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High-tech machines set to boost cancer care at Kenyatta hospital

Last week’s public uproar following revelations that two radiotherapy machines at Kenyatta National Hospital (KNH) had broken down brought to light various aspects of cancer care in Kenya.

Aside from the dire situation that the country currently faces due to inadequate cancer healthcare infrastructure, Kenyans also learned about available cancer treatment technologies in both the public and private sector.

It emerged that whereas KNH, the top public referral hospital in Kenya, was using a Cobalt-60 radiotherapy machine; their counterparts in the private sector had already embraced the digital Linear Accelerator Machine (Linac) which has gained popularity worldwide due to its advanced features.

However, the good news is that KNH plans to replace one of the damaged machines with a Linac one soon, thus enabling patients to benefit from the advanced technology.

With a cobalt machine, the radioactive element (cobalt) releases gamma rays which are used to destroy cancer cells. Since the rays are emitted as the cobalt gradually decays, the amount of radiation released decreases over time.


The radiation dose is high when the cobalt is ‘‘new’’, but as it ages the dose decreases. Thus, if the machine initially offered radiotherapy treatment to patients for 20 minutes, doctors will gradually increase the duration so as to attain the required dose.

Dr Catherine Nyongesa, a consultant radiation oncologist at KNH, noted that this contributes to the long queues at the facility.

Hospitals using this technology are required to change their radiation source (cobalt) after five years.

The Linac machine, on the other hand, uses electricity to produce x-rays which destroy cancer cells.
The amount of radiation emitted by this machine is constant.

“Patients take a shorter time during treatment, about 10 to 15 minutes,” said Dr Ahmed Komen, the Clinical and Radiation Oncologist at Aga Khan University Hospital (AKUH) which has been using the technology since setting up its cancer centre in 2011.

Since its energy levels are higher, the Linac machine is better suited for treating deep-seated cancerous tumours than the Cobalt one. It also has electron beams which enable doctors to adequately treat superficial tumours without harming organs such as the liver, lungs and kidneys.

The beams can be used to treat cancers found in various skin regions. It also treats tumours that affect limbs such as melanoma and lymphoma.


Dr Komen noted that the high-tech Linac machines protect patients from adverse effects of radiation treatment. The machine comes with software which allows doctors to map treatment areas on dummy ‘‘digital’’ patients as they develop treatment plans specific to various patients.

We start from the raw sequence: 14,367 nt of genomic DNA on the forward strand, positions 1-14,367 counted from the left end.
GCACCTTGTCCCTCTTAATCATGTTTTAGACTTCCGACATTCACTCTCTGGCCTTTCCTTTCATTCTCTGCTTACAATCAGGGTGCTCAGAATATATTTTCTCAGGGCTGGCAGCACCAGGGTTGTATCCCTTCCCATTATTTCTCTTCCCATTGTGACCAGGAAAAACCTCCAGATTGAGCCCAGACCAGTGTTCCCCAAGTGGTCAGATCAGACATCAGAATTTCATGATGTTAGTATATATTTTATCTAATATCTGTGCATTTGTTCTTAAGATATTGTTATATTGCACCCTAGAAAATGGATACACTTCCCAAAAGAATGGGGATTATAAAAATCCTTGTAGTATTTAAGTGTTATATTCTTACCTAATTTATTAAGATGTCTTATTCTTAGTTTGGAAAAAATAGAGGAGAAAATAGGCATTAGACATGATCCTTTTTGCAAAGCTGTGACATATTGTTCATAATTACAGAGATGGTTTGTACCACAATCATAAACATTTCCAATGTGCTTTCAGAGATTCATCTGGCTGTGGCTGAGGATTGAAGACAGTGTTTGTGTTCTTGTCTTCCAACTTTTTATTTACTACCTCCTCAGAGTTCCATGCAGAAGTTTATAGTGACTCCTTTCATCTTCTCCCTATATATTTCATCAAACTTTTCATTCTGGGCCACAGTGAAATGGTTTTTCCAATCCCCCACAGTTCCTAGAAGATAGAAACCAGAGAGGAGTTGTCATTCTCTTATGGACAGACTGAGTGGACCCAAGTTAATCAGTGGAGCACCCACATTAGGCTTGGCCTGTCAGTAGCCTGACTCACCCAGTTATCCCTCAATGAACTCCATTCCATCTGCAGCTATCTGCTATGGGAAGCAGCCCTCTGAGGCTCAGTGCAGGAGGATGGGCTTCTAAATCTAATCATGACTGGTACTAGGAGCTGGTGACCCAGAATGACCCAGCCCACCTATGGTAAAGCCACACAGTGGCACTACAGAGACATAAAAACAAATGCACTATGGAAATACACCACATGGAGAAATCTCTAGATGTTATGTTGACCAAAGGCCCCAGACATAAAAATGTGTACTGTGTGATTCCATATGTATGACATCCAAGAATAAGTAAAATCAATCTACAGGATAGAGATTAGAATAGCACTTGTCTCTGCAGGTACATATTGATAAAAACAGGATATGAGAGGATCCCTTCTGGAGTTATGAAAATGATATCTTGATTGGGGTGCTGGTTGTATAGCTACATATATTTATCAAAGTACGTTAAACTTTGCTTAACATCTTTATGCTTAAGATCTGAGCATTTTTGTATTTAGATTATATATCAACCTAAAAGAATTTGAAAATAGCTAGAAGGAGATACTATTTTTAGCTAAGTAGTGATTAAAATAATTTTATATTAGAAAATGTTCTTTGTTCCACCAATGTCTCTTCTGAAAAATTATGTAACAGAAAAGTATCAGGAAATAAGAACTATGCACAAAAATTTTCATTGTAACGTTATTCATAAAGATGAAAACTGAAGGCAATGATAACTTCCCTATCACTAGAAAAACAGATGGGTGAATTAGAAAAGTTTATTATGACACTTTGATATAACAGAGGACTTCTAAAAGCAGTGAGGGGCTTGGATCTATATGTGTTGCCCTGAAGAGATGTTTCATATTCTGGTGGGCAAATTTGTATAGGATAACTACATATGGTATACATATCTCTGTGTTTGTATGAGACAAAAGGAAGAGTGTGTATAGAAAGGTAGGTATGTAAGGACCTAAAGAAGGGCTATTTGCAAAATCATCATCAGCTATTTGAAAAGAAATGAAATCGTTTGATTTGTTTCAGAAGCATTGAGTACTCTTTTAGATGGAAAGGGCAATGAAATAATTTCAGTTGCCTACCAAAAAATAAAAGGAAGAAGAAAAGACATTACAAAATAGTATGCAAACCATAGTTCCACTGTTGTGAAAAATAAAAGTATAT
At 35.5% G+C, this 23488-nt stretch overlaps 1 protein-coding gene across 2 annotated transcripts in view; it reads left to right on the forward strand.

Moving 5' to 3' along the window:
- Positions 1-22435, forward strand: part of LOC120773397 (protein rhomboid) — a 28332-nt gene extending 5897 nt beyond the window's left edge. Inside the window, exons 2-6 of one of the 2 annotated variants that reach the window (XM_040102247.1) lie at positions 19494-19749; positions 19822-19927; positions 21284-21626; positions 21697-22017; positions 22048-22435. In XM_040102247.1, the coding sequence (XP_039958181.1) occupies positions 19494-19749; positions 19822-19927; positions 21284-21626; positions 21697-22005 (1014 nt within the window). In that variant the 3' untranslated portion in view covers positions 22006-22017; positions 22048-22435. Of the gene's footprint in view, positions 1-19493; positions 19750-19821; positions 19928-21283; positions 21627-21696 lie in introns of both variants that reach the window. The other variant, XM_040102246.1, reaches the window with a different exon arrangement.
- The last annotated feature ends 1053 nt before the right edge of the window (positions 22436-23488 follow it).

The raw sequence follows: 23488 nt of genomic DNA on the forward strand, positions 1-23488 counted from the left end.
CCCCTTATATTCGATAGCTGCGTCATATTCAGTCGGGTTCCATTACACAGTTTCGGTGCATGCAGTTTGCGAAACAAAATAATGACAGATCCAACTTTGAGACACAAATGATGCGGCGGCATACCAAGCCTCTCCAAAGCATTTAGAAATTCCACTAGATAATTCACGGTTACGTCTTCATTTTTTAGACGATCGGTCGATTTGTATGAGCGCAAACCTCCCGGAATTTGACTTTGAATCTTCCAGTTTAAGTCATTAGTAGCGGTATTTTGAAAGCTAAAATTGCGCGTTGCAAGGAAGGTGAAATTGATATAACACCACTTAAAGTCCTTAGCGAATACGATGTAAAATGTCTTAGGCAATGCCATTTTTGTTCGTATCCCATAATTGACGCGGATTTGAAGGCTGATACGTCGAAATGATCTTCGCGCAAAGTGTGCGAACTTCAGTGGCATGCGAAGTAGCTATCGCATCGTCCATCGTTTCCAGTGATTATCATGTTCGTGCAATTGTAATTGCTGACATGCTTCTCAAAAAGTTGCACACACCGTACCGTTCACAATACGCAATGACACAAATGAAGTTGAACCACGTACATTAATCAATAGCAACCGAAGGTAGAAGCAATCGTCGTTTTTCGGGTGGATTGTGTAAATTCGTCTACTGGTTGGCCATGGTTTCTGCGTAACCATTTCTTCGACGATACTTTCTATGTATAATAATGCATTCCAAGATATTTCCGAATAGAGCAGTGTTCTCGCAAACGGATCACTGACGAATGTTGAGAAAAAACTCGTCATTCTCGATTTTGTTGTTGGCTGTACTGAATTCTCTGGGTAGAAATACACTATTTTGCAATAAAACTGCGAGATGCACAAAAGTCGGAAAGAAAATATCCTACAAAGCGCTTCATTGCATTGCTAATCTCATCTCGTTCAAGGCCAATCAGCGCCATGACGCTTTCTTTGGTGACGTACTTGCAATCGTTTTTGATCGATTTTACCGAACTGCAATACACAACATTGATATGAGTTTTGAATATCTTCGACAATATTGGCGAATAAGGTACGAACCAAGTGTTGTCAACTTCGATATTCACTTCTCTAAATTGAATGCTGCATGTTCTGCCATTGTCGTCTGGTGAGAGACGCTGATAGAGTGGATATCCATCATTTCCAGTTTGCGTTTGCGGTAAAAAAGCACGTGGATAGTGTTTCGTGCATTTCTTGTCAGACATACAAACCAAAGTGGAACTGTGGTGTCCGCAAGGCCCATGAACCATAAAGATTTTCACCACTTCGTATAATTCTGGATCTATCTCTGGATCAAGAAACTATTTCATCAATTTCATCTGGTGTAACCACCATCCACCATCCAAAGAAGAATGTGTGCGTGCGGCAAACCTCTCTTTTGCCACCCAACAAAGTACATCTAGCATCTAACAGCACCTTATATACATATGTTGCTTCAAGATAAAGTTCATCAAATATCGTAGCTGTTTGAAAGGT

“From the computer we can tell exactly where the radiation will go and if we notice that it may affect certain body organs, we make adjustments accordingly,” he said.

This ensures that radiation is directed to the intended treatment site thereby minimising adverse risks to patients. Before radiotherapy machines are installed in a health facility, Dr Nyongesa said, a bunker is constructed.

This acts as a shield which protects doctors and other medics from radiation emitted during treatment.

“Safety has to be guaranteed, it’s only patients who are exposed to radiation,” said Dr Nyongesa who is also the founder and director of Texas Cancer Centre in Nairobi which offers radiotherapy.

Before the treatment begins, radiation technologists prepare patients and adjust the Linac machine.

They then operate the machine remotely, using computers located outside the room. With cameras installed in the radiation room, they are also able to observe patients and speak to them through a microphone.

Since the Linac technology uses electricity to produce x-ray beams, once the machine is switched off there is no radiation in the room.


But the cobalt machine keeps emitting radiation whether it is being used or not. Hospitals often avert risks by shielding the cobalt when the machine is off.

Used up cobalt can also pose environmental problems if disposed of incorrectly because is still releases radiation. Aside from cancer treatment, the Linac machine has other medical uses.

Its radiation can reverse the rejection of an organ transplant, suppress the immune system of patients undergoing blood and marrow transplants, and correct certain neurological and cardiovascular disorders.

Despite its challenges, the Cobalt machine is still effective in treating cancer. It is also prevalent in most developing nations due to its cheaper cost, reliability and ease of use.

Dr Nyongesa said that it also acts as a powerful pain killer for cancer patients and can stop bleeding in areas affected by the cancer. Cancer can also be treated through surgery and drugs (chemotherapy).

But sometimes patients may require all the three types of treatment, especially if the disease is diagnosed late.

Apart from the Linac machine to be installed at KNH, the government has partnered with the World Bank to install eight more in hospitals across the country by September this year.